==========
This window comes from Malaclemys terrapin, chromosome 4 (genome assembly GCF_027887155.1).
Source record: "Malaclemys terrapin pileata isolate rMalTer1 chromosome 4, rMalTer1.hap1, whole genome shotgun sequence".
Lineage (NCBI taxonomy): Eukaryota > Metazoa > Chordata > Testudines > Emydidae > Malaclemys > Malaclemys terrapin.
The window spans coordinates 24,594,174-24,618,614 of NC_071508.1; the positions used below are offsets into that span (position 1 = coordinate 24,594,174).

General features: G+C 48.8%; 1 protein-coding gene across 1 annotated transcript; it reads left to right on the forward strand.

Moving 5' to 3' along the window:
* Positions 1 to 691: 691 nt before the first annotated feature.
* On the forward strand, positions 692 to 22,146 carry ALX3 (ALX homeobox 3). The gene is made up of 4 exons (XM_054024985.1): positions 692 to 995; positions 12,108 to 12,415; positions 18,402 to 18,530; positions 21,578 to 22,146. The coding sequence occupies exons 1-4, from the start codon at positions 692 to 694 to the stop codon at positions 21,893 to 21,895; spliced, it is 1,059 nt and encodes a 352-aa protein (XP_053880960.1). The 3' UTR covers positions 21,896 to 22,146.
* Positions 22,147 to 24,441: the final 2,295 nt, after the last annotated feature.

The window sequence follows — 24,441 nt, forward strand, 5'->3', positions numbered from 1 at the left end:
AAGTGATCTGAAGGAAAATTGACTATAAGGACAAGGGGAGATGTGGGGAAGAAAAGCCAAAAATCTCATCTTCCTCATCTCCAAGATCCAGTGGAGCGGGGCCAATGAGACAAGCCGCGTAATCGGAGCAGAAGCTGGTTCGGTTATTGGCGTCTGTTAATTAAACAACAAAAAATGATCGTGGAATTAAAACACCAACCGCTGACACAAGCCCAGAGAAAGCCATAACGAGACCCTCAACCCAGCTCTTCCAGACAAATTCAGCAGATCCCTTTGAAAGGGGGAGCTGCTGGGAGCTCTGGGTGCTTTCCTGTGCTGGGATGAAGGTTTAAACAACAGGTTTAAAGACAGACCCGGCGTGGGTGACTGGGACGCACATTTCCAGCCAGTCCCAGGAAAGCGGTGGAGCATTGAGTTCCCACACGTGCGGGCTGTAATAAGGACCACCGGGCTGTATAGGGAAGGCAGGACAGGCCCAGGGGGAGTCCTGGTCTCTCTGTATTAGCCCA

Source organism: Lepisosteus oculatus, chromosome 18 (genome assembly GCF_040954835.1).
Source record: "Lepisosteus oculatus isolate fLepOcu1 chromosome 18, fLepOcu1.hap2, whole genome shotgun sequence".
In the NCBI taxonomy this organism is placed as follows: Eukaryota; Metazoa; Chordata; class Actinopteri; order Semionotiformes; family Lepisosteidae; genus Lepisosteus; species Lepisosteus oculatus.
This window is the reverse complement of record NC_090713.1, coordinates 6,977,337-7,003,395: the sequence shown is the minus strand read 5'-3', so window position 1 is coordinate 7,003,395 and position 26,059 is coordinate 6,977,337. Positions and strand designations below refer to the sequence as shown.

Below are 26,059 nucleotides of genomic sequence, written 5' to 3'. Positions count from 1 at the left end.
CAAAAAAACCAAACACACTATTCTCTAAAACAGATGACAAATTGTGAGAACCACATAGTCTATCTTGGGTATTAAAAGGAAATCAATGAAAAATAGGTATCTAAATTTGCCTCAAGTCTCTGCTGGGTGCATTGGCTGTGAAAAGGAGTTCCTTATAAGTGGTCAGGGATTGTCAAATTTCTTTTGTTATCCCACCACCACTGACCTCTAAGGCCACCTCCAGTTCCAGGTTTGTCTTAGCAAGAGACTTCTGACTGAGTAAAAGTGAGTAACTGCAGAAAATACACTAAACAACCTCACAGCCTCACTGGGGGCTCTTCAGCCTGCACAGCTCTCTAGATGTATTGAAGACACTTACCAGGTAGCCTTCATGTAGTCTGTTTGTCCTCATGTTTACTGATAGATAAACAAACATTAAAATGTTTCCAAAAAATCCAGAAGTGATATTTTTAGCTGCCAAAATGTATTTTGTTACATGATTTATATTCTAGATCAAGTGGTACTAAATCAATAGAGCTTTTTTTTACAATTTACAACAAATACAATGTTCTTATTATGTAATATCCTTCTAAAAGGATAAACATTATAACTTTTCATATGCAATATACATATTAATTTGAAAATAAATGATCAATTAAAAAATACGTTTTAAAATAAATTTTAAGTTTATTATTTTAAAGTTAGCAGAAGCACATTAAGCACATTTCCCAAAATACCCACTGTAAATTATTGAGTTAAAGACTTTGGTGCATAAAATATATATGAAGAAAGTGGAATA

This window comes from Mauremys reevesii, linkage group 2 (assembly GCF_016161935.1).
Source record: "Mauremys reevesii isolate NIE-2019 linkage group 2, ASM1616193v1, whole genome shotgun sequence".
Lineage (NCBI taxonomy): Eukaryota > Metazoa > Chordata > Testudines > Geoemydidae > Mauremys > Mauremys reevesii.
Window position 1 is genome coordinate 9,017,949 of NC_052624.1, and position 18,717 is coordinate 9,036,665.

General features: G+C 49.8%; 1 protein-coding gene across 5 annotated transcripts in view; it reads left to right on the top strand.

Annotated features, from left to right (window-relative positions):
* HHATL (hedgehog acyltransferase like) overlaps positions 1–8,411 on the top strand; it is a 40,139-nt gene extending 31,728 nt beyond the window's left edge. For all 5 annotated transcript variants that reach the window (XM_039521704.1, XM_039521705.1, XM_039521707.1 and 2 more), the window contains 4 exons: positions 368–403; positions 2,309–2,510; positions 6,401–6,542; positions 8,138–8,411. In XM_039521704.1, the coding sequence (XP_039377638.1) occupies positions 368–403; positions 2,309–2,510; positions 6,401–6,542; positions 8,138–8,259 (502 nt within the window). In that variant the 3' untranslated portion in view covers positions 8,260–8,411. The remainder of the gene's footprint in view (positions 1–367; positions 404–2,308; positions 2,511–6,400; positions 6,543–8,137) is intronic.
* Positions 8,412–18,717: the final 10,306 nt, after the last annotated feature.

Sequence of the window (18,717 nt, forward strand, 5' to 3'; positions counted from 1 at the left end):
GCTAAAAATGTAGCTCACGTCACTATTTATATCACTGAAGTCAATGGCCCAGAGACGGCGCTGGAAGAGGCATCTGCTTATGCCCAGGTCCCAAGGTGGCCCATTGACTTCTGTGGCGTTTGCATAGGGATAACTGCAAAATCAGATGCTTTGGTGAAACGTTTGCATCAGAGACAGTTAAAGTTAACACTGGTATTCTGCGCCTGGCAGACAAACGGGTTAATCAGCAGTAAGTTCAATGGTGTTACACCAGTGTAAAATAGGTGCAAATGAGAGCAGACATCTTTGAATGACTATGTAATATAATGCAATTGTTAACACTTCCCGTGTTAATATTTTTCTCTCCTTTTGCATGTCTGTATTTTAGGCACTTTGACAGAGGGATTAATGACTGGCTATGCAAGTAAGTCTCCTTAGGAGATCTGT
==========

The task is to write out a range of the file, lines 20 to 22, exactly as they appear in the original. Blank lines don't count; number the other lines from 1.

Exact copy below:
Lineage (NCBI taxonomy): Eukaryota > Metazoa > Chordata > Testudines > Geoemydidae > Mauremys > Mauremys reevesii.
Window position 1 is genome coordinate 9,017,949 of NC_052624.1, and position 18,717 is coordinate 9,036,665.

General features: G+C 49.8%; 1 protein-coding gene across 5 annotated transcripts in view; it reads left to right on the top strand.